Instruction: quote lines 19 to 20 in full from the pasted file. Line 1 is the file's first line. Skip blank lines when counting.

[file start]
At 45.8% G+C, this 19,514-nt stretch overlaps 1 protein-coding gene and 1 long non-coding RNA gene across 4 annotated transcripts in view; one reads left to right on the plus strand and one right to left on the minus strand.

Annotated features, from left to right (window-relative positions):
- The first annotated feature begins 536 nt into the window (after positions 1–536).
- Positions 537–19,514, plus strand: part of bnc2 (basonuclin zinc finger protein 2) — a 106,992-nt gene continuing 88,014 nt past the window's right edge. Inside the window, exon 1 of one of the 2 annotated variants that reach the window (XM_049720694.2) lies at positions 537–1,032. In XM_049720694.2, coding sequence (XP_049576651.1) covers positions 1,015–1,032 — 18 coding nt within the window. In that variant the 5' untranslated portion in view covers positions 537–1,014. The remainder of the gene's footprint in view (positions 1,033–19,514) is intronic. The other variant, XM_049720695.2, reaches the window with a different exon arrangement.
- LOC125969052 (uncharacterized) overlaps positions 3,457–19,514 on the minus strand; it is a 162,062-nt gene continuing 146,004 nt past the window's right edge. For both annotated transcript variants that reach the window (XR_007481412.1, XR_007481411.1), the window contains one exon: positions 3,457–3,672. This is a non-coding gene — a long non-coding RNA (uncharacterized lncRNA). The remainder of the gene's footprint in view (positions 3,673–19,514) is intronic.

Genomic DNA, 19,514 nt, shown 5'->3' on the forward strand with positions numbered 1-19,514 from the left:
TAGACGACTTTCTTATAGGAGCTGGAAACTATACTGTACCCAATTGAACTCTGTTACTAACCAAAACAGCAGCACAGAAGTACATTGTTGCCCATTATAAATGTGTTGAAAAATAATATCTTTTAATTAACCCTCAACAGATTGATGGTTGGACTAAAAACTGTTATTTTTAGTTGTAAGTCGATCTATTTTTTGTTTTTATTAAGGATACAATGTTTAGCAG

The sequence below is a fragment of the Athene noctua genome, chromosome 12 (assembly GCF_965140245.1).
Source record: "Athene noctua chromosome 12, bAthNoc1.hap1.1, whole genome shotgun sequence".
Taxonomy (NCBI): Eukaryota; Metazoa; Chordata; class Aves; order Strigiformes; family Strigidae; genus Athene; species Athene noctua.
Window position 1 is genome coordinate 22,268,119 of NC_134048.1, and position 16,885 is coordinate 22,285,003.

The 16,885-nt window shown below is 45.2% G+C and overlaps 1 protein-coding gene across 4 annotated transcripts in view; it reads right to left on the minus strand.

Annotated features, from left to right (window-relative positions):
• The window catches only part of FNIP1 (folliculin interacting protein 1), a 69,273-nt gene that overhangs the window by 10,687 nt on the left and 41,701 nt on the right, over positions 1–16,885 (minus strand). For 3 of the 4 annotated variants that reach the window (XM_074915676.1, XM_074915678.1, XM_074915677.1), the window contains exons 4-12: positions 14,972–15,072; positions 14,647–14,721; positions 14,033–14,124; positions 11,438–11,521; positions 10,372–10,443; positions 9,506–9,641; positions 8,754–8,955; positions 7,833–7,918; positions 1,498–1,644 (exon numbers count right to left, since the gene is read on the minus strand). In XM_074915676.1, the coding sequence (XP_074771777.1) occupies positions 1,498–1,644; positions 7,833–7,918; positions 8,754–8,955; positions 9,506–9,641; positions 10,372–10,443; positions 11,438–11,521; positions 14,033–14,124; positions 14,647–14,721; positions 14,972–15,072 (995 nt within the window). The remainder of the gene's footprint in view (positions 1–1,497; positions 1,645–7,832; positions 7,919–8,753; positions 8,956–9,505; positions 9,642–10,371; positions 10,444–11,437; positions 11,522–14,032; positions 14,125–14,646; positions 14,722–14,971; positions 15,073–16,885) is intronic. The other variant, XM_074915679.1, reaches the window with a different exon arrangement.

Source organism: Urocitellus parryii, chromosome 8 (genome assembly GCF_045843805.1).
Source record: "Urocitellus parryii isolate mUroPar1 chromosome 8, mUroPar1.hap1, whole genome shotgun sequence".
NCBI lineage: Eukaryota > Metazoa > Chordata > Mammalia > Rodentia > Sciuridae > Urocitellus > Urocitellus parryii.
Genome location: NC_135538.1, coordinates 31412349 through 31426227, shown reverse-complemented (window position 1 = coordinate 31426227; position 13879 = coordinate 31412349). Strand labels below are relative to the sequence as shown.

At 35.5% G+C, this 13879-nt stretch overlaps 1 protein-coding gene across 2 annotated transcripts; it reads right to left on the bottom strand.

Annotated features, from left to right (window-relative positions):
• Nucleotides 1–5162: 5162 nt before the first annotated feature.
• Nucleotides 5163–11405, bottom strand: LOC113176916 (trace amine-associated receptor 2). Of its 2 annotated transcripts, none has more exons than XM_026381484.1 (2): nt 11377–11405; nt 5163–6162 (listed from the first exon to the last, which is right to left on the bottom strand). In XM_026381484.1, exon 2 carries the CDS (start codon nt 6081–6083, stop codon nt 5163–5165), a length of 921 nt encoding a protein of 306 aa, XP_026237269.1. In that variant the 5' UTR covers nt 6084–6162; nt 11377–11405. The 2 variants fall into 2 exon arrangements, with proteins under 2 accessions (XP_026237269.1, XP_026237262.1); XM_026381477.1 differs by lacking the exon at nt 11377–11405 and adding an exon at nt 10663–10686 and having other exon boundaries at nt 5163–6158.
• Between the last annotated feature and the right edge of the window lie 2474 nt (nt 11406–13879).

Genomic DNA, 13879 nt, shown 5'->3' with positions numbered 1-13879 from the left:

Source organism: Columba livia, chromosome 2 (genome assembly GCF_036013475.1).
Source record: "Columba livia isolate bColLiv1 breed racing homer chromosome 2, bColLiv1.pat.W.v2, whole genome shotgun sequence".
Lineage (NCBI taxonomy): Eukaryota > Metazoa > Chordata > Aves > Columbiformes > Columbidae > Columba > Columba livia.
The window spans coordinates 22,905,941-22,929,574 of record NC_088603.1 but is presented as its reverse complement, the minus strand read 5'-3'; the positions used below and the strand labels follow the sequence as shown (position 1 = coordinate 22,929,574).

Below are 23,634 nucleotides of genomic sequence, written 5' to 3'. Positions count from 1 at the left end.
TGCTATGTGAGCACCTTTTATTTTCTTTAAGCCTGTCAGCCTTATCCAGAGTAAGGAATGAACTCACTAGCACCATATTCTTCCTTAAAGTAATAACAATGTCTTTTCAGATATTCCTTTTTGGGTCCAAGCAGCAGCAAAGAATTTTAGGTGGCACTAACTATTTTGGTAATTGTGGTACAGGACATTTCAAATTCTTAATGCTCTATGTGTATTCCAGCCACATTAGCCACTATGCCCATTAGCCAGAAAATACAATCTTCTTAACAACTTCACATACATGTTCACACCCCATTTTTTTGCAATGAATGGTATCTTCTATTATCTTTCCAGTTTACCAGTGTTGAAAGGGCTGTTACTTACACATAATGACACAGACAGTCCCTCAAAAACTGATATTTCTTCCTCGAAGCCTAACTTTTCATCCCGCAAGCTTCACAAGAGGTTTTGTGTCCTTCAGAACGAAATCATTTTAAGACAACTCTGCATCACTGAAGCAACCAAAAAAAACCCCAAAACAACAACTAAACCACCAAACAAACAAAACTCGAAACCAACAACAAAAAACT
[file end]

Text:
At 35.5% G+C, this 13879-nt stretch overlaps 1 protein-coding gene across 2 annotated transcripts; it reads right to left on the bottom strand.

Annotated features, from left to right (window-relative positions):